Pointing Is Rude by Digger O'Brien
Kirkus Star

Pointing Is Rude

One Father's Story of Autism, Adoption, and Acceptance
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KIRKUS REVIEW

NFL Films producer and debut author O’Brien offers a frank, firsthand account of his and his family’s journey with autism, starting with his son’s early childhood diagnosis.

The author had a lot going for him when his twin children, Grace and Frederick, were born in 2001. He and his wife, Bernadette, had a strong, loving relationship and a supportive extended family; he was also enthusiastic about his sports-producer job and fatherhood. But as time passed, concerns about Frederick surfaced. At first, the O’Briens assumed that he was just a late bloomer, but by the time he was about a year old, they realized that he wasn’t connecting emotionally with people. After countless evaluations and interventions, Frederick was diagnosed with the dreaded “A word.” His autism, along with a degree of mental disability, translated into a lifelong need for constant assistance and supervision. This book, however, is not a simple or predictable inspirational story. Instead, it recounts the complications and nuances, both logistical and emotional, of living in a family with a special needs child. The intense work never ended, and it took an undeniable toll; O’Brien reveals many negative emotions, including jealousy (of neurotypical families), anger, and sadness, and he describes frustrating attempts at “normal” family dinners and theme-park excursions, during which the family felt the glares of the uninformed. But the book also includes good measures of joy and revelation, showing the family’s rocky journey to acceptance and their improbable adoption of an infant son from Ethiopia—an event that turned out to be a well-timed gift to all the family members. The author packs the book with anecdotes, often told with wry wit, which make his story highly tangible. He also shares abundant insights, including spiritual perspectives and thoughts on the benefits of being Frederick’s father. There are a few text-formatting issues, including some unnecessarily boldfaced type, but they don’t detract from the overall quality of the read.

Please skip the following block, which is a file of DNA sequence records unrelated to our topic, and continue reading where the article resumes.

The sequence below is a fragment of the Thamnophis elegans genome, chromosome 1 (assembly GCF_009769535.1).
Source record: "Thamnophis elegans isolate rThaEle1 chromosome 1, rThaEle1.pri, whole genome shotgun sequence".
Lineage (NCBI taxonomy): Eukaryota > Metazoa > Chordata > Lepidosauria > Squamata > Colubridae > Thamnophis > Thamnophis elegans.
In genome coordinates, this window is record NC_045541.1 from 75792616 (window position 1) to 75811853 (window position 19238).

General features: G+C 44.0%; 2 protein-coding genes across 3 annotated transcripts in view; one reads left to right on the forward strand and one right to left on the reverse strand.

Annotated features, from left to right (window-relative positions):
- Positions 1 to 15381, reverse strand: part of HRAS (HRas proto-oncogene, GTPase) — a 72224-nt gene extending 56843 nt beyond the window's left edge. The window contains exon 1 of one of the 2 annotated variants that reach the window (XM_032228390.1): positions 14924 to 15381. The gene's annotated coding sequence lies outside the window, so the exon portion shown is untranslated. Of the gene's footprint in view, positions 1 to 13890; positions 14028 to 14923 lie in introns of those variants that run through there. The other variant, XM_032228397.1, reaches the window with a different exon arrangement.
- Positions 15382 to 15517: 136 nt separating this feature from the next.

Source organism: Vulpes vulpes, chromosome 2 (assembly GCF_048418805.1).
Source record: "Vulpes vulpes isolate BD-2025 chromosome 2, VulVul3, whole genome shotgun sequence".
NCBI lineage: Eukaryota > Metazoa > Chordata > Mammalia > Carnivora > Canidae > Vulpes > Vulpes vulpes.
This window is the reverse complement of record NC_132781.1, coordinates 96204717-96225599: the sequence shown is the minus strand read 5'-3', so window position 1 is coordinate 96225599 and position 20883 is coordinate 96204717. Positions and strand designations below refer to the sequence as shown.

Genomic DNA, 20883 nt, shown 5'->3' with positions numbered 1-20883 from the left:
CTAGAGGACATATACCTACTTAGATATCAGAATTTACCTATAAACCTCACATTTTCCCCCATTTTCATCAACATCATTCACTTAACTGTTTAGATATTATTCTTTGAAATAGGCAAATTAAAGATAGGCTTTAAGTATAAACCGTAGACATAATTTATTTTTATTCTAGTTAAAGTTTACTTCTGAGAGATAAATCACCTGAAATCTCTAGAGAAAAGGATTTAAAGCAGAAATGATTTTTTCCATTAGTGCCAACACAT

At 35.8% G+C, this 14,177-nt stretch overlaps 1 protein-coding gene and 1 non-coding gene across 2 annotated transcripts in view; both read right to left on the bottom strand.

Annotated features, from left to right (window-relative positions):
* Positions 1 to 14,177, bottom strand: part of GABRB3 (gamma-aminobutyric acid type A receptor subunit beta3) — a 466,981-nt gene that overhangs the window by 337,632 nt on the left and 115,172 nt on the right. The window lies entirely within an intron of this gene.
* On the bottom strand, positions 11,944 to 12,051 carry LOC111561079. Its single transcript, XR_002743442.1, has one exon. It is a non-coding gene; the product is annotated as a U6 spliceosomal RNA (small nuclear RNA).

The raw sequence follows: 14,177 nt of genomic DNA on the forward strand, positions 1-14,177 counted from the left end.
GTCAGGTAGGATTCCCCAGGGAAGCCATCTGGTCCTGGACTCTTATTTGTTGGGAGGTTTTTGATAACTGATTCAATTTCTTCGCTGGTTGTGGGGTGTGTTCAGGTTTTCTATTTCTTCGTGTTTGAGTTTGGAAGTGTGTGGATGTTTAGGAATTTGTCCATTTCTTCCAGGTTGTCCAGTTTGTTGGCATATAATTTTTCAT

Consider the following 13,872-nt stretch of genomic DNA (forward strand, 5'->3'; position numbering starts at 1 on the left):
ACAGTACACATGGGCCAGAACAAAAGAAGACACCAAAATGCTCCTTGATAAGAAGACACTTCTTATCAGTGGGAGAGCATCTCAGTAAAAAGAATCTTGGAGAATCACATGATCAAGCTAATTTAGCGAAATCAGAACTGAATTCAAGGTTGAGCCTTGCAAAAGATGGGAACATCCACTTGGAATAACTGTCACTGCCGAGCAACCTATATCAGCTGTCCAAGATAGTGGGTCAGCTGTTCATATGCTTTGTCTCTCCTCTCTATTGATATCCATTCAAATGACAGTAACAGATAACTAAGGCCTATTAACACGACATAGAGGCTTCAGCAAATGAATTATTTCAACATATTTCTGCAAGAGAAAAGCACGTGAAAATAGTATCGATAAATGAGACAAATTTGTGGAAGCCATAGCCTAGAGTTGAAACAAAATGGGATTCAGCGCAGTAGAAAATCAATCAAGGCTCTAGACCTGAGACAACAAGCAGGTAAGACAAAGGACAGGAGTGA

An honest, riveting work about living with autism that will enlighten and offer hope to readers.


Publisher: Heliotrope Books
Program: Kirkus Indie
Review Posted Online:
Kirkus Reviews Issue: Jan. 1st, 2017




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